Scrivener’s Diarrhea and Other Stuff

As some of you know, I write for another website where I actually make money from sharing my wit and wisdom. I don’t earn much per article, and I only get paid once a year (luckily it’s at Christmastime, which is how I’ve provided my family with gifts for the past several years), but over the course of a year I can amass a pretty decent sum.

This year, thanks in part to this blog, I’ve developed the discipline to write almost every day, which is a good thing for a writer because that is what writers DO. I haven’t faced writer’s block in well over a year. And while there’s the occasional stutter where I have trouble thinking of anything to write about, they are few and far between.

In fact, I have more trouble with shutting the hell up when I have nothing to say—I call it ‘scrivener’s diarrhea’, which is the writer’s version of verbal incontinence. It’s like an episode of Seinfeld, only in black-and-white form. Today is a good example of this phenomenon: I’m at home doing absolutely NOTHING but writing, and I don’t have a damn thing to talk about, except maybe for the series of articles I’m doing for the other website on dealing with mental illness at work.

That is coming along incredibly well, by the way. I just published the third of a four-part series, and people are coming out of the woodwork to talk about their own experiences with the stigma and sometimes outright hostility toward workers with mental health issues. There is perhaps nothing more gratifying to a writer than the knowledge that something s/he wrote has changed peoples’ lives, made them think, taught them something new, or touched their hearts.

Oh, yeah, and a paycheck is good too.

In other news, Will and I were up till 3 AM this morning watching a series of documentaries on the Science Channel about the dark side of medical science. It was called Dark and Disturbing, or something like that…….whatever it was, the subject matter was horrifying and thus absolutely fascinating. It was like looking at a train wreck: utterly repulsive, yet impossible to resist.

Not surprisingly, many of the stories revolved around psychiatry, which had many of its uglier moments back in the days of asylums and lobotomies. Gads, what mentally ill people went through in those days…..being drugged into zombified submission, strapped to beds or bound up in straitjackets, beaten, shocked, and otherwise treated worse than animals. But all that didn’t end with the advances of the 1950s; even as recently as forty or fifty years ago, there still wasn’t much doctors had to offer patients suffering from serious mental illness.

So when I went downstairs to take my nighttime meds, I breathed a prayer of gratitude that I live in an age when, despite the ever-present stigma and fear, people like me have access to good drugs and effective therapies that help us to live reasonably normal lives. Things could be a lot worse than having to remember to take a handful of pills twice a day, even though I bitch and moan about even THAT sometimes.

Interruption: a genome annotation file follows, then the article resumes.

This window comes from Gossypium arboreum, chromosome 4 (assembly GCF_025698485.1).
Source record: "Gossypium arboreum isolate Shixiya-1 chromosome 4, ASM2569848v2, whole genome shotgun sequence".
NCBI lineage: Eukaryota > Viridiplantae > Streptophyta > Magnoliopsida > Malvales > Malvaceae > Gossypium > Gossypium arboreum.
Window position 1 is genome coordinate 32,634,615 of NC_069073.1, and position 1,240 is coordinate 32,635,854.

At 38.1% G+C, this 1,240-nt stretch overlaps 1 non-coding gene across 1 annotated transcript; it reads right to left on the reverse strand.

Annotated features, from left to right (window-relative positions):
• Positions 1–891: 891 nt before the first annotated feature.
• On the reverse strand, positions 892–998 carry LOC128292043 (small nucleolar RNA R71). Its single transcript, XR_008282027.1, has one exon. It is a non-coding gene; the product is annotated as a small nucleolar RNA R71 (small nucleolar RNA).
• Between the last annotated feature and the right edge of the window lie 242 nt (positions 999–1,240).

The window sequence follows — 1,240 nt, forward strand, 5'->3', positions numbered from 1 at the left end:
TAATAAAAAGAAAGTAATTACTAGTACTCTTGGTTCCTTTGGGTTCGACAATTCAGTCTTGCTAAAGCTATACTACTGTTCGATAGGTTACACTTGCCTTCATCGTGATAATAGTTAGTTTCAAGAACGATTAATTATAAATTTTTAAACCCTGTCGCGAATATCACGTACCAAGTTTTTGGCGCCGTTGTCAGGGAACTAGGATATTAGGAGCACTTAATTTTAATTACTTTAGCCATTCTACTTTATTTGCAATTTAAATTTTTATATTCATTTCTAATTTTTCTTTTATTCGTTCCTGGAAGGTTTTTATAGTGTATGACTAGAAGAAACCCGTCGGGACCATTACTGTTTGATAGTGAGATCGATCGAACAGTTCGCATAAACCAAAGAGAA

Like now, when I feel perfectly well and find myself doubting my diagnosis a little. Maybe I just had an existential crisis that lasted a couple of years and now I’m over it. Maybe it was all simply a matter of having my whole life unravel over the course of those long and painful months, and now that my stress levels have gone back down, I’m finally pulling my act back together. Maybe I simply crumbled under the strain, and now that I’m coming to accept that I’m not Superwoman, I’m finding some peace and I don’t really need all this drama.

It’s intriguing, but not enough for me to take the risk of screwing everything up by messing with my meds. For one thing, I don’t think it would be worth the gang-slap I’m sure to get; for another, I could simply be deluding myself by even entertaining the possibility that all the angst is/was nothing more than me being unable to cope with life. In either case, I’m a firm believer in not fixing stuff that’s not broke, so I will continue to resist the temptation to experiment. But sometimes…..sigh…….

Published by bpnurse

I'm a retired registered nurse and writer who also happens to be street-rat crazy, if the DSM-IV.....oops, 5---is to be believed. I was diagnosed with bipolar I disorder at the age of 55, and am still sorting through the ashes of the flaming garbage pile that my life had become. Here, I'll share the lumps and bumps of a late-life journey toward sanity.... along with some rants, gripes, sour grapes and good old-fashioned whining from time to time. It's not easy being bipolar in a unipolar world; let's figure it out together.

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